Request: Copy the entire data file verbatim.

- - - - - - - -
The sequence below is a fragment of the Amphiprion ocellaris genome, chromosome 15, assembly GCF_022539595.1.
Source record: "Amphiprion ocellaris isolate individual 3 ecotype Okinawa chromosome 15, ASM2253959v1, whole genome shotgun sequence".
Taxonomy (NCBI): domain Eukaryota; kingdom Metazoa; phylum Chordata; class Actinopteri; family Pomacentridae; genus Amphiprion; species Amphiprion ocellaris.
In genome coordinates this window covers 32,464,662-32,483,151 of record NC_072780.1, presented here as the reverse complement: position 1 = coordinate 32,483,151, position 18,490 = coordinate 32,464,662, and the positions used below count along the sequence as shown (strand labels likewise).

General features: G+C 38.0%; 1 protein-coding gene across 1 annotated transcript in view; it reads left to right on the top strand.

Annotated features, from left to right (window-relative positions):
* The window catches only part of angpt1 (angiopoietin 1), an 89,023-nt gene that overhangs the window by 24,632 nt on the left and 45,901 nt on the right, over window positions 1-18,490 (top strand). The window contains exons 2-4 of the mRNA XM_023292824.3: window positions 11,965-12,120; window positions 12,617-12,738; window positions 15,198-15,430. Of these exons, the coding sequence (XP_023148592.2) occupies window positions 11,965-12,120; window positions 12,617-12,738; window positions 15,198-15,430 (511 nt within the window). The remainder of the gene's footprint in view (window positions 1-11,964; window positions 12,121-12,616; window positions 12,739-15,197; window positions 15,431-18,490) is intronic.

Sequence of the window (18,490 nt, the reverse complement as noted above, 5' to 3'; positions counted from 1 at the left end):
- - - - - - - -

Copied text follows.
The sequence below is a fragment of the Amphiprion ocellaris genome, chromosome 15, assembly GCF_022539595.1.
Source record: "Amphiprion ocellaris isolate individual 3 ecotype Okinawa chromosome 15, ASM2253959v1, whole genome shotgun sequence".
Taxonomy (NCBI): domain Eukaryota; kingdom Metazoa; phylum Chordata; class Actinopteri; family Pomacentridae; genus Amphiprion; species Amphiprion ocellaris.
In genome coordinates this window covers 32,464,662-32,483,151 of record NC_072780.1, presented here as the reverse complement: position 1 = coordinate 32,483,151, position 18,490 = coordinate 32,464,662, and the positions used below count along the sequence as shown (strand labels likewise).

General features: G+C 38.0%; 1 protein-coding gene across 1 annotated transcript in view; it reads left to right on the top strand.

Annotated features, from left to right (window-relative positions):
* The window catches only part of angpt1 (angiopoietin 1), an 89,023-nt gene that overhangs the window by 24,632 nt on the left and 45,901 nt on the right, over window positions 1-18,490 (top strand). The window contains exons 2-4 of the mRNA XM_023292824.3: window positions 11,965-12,120; window positions 12,617-12,738; window positions 15,198-15,430. Of these exons, the coding sequence (XP_023148592.2) occupies window positions 11,965-12,120; window positions 12,617-12,738; window positions 15,198-15,430 (511 nt within the window). The remainder of the gene's footprint in view (window positions 1-11,964; window positions 12,121-12,616; window positions 12,739-15,197; window positions 15,431-18,490) is intronic.

Sequence of the window (18,490 nt, the reverse complement as noted above, 5' to 3'; positions counted from 1 at the left end):